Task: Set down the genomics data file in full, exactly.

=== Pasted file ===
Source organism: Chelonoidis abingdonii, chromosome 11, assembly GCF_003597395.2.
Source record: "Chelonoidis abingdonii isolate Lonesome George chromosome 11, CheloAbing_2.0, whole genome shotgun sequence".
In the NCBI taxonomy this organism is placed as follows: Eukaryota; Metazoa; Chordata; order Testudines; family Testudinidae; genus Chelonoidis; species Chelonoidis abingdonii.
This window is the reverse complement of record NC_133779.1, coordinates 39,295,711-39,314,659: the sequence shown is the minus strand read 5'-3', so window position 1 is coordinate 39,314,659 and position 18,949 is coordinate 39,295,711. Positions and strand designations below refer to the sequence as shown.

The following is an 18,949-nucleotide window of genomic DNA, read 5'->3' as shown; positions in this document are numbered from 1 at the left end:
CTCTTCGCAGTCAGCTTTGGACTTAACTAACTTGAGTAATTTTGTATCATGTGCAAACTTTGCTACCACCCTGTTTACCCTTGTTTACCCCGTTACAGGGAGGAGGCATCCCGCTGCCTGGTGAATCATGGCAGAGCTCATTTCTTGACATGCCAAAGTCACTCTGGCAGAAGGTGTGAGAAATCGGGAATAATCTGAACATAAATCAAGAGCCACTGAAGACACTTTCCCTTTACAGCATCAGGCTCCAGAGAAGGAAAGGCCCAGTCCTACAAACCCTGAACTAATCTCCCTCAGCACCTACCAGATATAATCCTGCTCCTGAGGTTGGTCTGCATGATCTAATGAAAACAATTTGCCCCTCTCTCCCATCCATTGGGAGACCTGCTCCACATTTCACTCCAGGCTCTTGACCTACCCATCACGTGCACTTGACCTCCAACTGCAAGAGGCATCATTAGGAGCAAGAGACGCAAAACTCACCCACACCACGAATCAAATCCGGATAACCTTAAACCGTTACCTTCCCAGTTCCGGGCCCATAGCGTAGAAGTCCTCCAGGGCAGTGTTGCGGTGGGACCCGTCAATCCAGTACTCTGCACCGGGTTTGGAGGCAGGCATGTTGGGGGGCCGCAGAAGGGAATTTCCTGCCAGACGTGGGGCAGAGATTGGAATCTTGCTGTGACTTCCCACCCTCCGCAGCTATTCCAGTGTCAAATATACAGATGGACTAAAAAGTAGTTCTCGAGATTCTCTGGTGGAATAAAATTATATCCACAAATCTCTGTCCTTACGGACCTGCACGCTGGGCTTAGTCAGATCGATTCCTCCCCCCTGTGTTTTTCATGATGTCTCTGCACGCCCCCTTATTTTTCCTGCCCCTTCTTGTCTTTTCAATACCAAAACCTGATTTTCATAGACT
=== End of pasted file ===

Source organism: Chelonoidis abingdonii, chromosome 11, assembly GCF_003597395.2.
Source record: "Chelonoidis abingdonii isolate Lonesome George chromosome 11, CheloAbing_2.0, whole genome shotgun sequence".
In the NCBI taxonomy this organism is placed as follows: Eukaryota; Metazoa; Chordata; order Testudines; family Testudinidae; genus Chelonoidis; species Chelonoidis abingdonii.
This window is the reverse complement of record NC_133779.1, coordinates 39,295,711-39,314,659: the sequence shown is the minus strand read 5'-3', so window position 1 is coordinate 39,314,659 and position 18,949 is coordinate 39,295,711. Positions and strand designations below refer to the sequence as shown.

The following is an 18,949-nucleotide window of genomic DNA, read 5'->3' as shown; positions in this document are numbered from 1 at the left end:
CTCTTCGCAGTCAGCTTTGGACTTAACTAACTTGAGTAATTTTGTATCATGTGCAAACTTTGCTACCACCCTGTTTACCCTTGTTTACCCCGTTACAGGGAGGAGGCATCCCGCTGCCTGGTGAATCATGGCAGAGCTCATTTCTTGACATGCCAAAGTCACTCTGGCAGAAGGTGTGAGAAATCGGGAATAATCTGAACATAAATCAAGAGCCACTGAAGACACTTTCCCTTTACAGCATCAGGCTCCAGAGAAGGAAAGGCCCAGTCCTACAAACCCTGAACTAATCTCCCTCAGCACCTACCAGATATAATCCTGCTCCTGAGGTTGGTCTGCATGATCTAATGAAAACAATTTGCCCCTCTCTCCCATCCATTGGGAGACCTGCTCCACATTTCACTCCAGGCTCTTGACCTACCCATCACGTGCACTTGACCTCCAACTGCAAGAGGCATCATTAGGAGCAAGAGACGCAAAACTCACCCACACCACGAATCAAATCCGGATAACCTTAAACCGTTACCTTCCCAGTTCCGGGCCCATAGCGTAGAAGTCCTCCAGGGCAGTGTTGCGGTGGGACCCGTCAATCCAGTACTCTGCACCGGGTTTGGAGGCAGGCATGTTGGGGGGCCGCAGAAGGGAATTTCCTGCCAGACGTGGGGCAGAGATTGGAATCTTGCTGTGACTTCCCACCCTCCGCAGCTATTCCAGTGTCAAATATACAGATGGACTAAAAAGTAGTTCTCGAGATTCTCTGGTGGAATAAAATTATATCCACAAATCTCTGTCCTTACGGACCTGCACGCTGGGCTTAGTCAGATCGATTCCTCCCCCCTGTGTTTTTCATGATGTCTCTGCACGCCCCCTTATTTTTCCTGCCCCTTCTTGTCTTTTCAATACCAAAACCTGATTTTCATAGACT